• Dave,

    Bioshock was not an Australian game, it was developed in Boston, with assistance from the Aussie team. I think you missed my whole point – I’m not interested in making the next half life game, this kind of budget is way out of expecations. I was more comparing a mob liek Krome to say Introversion.

    Both small teams (intro tiny) and both making VERY different games. On one hand you have well thought out highly original games, then you have a really cheap Mario party knock off. With uninteresting characters, mediochre gameplay and sold straight off the bat as a ‘free bundle’ or budget title. Seriously if that’s the kind of games we are producing then I’m happy to stay on the ‘hobbyist’ side of the fence.

    I fail to see the attraction of the industry when no matter how much pride you take out of or effort you put into a title you end up with… Viva Pinata. I’m not having a dig at the individual developers, just the direction that the companies are going – which seems to be cheap, budget, contrived and mass produced material.

    Be grand to see some Aussie talent out there with the kind of attitude that Jonathan Blow etc. have.

  • On the Far Cry 2 pic

    Why is it taking SOO long for them to come out with a new patch? Also why have they only done one DLC (for consoles only, why not PC)?

  • @Dave

    Looking to get involved anywhere that deals with the people involved in the industry, maybe HR or Marketing in relation to games/companies etc, I am relatively intelligent and articulate and deal well with people, and as well have been an avid gamer most of my life. With a background in Psyc, I figured I might be able to bring an interesting perspective to such positions, as well as the people that I would work with. (Not to mention the organization and creative skills that where cultivated within the degree.) This is sounding a lot like a job application, but rather then the creation of games, or bug testing them (although not opposed to the latter) I was looking for something more in relation to the distribution, I even considered working for the Local EB which opened up about a week ago, but as they got some 100 odd job applications in the first day of business, it’s not looking good. Any ideas?

  • @David Wildgoose

    Cheers for the response…

    When do you forsee a price cut? Given all the hoopla spouted by Sony they seem adamant that the console will NOT get one and that it’ll always be more expensive.

    Also, generally, how much cooler is the PS3 over the 360?

  • @HotDamn!

    Rumours overnight out of the UK that there could be a PS3 price drop quite soon. I’ve heard nothing locally though. Oh, and significantly cooler.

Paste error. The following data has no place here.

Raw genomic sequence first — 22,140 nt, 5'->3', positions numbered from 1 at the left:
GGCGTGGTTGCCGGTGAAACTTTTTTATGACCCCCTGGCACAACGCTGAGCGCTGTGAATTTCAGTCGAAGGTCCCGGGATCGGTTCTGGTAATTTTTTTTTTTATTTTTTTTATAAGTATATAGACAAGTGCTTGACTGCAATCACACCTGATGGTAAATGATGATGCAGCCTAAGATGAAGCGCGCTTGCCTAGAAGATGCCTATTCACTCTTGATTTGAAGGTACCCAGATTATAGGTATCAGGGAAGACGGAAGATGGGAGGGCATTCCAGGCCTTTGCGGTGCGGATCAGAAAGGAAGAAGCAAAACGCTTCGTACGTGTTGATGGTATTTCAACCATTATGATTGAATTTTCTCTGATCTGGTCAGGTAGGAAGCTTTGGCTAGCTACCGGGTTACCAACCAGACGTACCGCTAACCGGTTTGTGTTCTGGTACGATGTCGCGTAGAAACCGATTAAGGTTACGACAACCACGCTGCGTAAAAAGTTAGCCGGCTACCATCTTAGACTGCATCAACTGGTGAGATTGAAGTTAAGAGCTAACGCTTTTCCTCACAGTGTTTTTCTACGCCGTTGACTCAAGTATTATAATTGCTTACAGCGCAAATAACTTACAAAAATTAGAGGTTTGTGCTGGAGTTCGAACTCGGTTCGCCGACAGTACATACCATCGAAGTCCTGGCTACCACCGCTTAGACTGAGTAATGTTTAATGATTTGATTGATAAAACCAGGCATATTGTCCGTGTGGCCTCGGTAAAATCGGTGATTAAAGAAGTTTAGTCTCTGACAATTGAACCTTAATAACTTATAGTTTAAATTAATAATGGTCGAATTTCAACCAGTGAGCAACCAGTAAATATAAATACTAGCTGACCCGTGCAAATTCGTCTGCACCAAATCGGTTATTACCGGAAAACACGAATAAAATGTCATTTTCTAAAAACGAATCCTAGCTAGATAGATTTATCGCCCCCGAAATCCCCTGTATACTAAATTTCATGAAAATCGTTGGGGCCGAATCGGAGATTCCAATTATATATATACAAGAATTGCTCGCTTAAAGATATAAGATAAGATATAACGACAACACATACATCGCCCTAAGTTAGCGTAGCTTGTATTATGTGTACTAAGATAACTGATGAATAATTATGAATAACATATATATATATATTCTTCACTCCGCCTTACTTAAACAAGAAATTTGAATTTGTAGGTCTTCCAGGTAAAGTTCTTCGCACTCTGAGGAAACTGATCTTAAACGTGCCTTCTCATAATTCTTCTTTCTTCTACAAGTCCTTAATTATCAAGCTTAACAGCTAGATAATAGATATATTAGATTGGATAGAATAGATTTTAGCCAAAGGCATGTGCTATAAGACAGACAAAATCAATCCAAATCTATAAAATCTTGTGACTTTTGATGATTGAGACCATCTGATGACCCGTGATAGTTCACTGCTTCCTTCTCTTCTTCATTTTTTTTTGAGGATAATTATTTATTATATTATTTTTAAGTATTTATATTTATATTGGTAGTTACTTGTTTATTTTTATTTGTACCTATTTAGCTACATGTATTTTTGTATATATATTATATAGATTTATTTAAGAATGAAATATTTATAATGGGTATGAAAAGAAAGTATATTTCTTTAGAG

• @Glenn

    I still think you’re being very unkind to the local industry. BioShock was a joint effort between the two Irrational offices, with design lead out of Boston and tech lead out of Canberra. You’ll find more Australian names in the credits than Bostonians. Your handpicked comparison of Krome and Introversion is unfair, too, as no single studio is representative of a country’s development output. Why not compare Infinite Interactive with, I dunno, Heavy Iron?

  • @bob squiggles

    I wish I knew. I understand there are still issues with corrupted saves on the 360 version. Fixing that would be nice. Otherwise, what sort of DLC would you like to see?

  • @Hips

    Can’t say I know much about HR in the local games industry, but I suspect most companies aren’t large enough to warrant full-time HR managers. As for marketing, a marketing assistant role at a local publisher would be the place to start. You’d want to be living in Sydney though. Some development studios have product or brand managers, so there may be opportunities for junior roles too.

  • I really cant decide if I like farcry 2.

    1. Some many little things/bugs that just made it so frustrating. (The game wouldn’t let me access radio towers for those assassination missions in Leboa Sako!)

    2. All that talk about it being a sandbox experience was just rhetoric. Besides the fire I can’t think of any other variables in the box-o-sand.

    3. Multiplayer is…strange. Every player (exaggeration) using that one-shot-kill sniper rifle? silly. Flamethrower? Completely useless. If you spring someone with it they just turn around and kill, then die.

    Now, my question. Why does listing these faults make me want to go back and play it?

  • You wouldn’t know of any updates to the in-development Warhammer 40,000 MMO? Last update I heard from from around May last year.

  • So I was wonder if there is any DLC coming to Resistance2???
    I am hanging for some more co-op missions or new maps…anything on the horizon?

  • Hey,
    In Australia it is damn nigh impossible to get MGS1 or old Ps1 games for that matter. (im not counting ebay) It seems like a good business decision to put the original MGS on PSN (Japan has it).

  • Hi David.

    Mad props for attempting to keep everyone happy!

    Any truth to the rumour that Starbreeze’s “project RedLime” is a Syndicate remake? 😀